Has the nation reached full employment?

Bureau of Labor Statistics reports 10-year low in unemployment rate.

You may have heard the “good” news: Unemployment rates have been on the decline in the United States these past few years. In fact, the seasonal adjusted unemployment rates reported by the Bureau of Labor Statistics was 5 percent in October 2015, the same as it was in October 2005. Have we reached full employment? What does this actually mean?

Among policymakers and economists, there is much debate as to what rate of unemployment would be considered full employment; it ranges anywhere from 3-6 percent. Full employment is achieved when all persons who want and are able to work have found employment. Understand, however, this does not mean the unemployment rate is zero. People may just be entering the workforce, changing jobs, changing careers or moving to new locations to find work.

Unemployment data is watched closely by policymakers and widely reported in the news because they provide insight into how well our economy is doing. During times of recession, normally unemployment rates go up and during boom times they are generally low. With the unemployment rate at 5 percent, concerns about inflation start to rise. With more people holding jobs, there is more disposable income, which leads to more spending and more demand for products and service, thus driving prices up. In addition, if everyone who wants a job has one, the cost of labor would go up because it would cost more to keep and attract workers. Higher wages would than increase production and service costs, again causing prices to go up.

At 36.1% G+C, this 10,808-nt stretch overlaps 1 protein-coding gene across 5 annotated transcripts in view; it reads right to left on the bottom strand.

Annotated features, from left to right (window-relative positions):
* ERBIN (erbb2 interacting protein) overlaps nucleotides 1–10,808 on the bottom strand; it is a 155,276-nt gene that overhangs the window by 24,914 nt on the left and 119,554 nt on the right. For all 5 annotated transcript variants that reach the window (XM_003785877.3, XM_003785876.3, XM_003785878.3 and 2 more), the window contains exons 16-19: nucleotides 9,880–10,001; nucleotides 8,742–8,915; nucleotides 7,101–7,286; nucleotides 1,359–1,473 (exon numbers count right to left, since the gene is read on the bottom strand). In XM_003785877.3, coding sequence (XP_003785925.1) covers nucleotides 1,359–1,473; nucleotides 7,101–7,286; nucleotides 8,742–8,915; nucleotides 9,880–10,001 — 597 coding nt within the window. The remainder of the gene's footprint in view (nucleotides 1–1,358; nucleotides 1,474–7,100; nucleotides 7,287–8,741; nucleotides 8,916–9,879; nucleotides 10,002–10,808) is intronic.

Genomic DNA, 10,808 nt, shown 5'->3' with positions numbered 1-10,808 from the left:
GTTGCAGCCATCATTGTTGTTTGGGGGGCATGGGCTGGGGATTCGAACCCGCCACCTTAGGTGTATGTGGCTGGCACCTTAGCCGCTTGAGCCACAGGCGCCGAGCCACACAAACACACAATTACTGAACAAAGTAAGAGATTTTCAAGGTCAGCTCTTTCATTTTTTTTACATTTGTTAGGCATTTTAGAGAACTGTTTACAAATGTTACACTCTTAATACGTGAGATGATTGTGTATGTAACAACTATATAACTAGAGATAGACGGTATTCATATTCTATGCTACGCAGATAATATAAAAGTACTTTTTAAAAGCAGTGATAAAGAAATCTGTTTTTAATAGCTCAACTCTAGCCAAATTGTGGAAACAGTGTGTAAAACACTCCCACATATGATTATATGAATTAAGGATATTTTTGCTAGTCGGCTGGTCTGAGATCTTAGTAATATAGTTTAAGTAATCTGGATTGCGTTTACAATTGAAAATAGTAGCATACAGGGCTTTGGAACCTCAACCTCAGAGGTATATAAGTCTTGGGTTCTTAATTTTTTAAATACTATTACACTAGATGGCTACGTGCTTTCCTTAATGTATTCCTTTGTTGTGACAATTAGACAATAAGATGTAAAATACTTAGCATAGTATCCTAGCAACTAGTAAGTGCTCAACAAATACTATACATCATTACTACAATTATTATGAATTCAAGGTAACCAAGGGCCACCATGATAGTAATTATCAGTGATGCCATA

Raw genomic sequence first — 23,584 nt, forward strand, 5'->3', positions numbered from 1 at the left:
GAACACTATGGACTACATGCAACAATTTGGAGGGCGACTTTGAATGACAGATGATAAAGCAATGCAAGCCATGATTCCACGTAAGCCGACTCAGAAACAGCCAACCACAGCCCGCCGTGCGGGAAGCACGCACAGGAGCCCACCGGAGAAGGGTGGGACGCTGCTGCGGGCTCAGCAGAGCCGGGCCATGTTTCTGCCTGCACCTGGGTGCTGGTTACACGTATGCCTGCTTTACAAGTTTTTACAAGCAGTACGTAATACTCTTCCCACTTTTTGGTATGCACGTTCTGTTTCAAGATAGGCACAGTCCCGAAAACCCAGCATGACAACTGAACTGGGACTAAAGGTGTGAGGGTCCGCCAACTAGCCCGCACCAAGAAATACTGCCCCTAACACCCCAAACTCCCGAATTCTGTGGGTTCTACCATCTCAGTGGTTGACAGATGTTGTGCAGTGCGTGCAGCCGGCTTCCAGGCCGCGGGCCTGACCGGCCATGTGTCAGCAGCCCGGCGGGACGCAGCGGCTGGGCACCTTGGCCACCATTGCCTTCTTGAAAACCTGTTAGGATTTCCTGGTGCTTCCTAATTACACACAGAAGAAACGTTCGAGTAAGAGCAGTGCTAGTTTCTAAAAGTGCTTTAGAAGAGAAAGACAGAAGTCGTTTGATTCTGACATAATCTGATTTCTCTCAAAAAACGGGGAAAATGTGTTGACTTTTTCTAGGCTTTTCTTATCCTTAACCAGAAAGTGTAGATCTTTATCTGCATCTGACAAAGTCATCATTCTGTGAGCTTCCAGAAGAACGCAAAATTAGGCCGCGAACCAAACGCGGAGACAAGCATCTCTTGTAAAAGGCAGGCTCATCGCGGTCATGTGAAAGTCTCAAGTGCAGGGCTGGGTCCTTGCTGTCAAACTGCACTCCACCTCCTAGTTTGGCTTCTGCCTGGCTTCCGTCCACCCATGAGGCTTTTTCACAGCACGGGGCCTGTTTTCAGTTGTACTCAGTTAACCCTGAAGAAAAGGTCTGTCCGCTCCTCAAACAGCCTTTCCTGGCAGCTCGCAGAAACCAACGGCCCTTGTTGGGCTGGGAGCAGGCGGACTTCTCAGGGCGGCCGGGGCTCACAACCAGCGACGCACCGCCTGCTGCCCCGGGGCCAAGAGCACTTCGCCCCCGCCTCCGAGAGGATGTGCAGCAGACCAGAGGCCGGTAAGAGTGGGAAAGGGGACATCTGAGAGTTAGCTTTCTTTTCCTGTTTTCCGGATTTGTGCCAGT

Researching and analyzing employment trends and labor market information is not only helpful for policymakers. This information is available to the public and can be useful in deciding what job to pursue, what skills are needed, where to live and what wages to negotiate.

For additional trainings, articles and resources to help people look for work, check out the Michigan State University Extension and Michigan 4-H Youth Development websites.

See also

Related Articles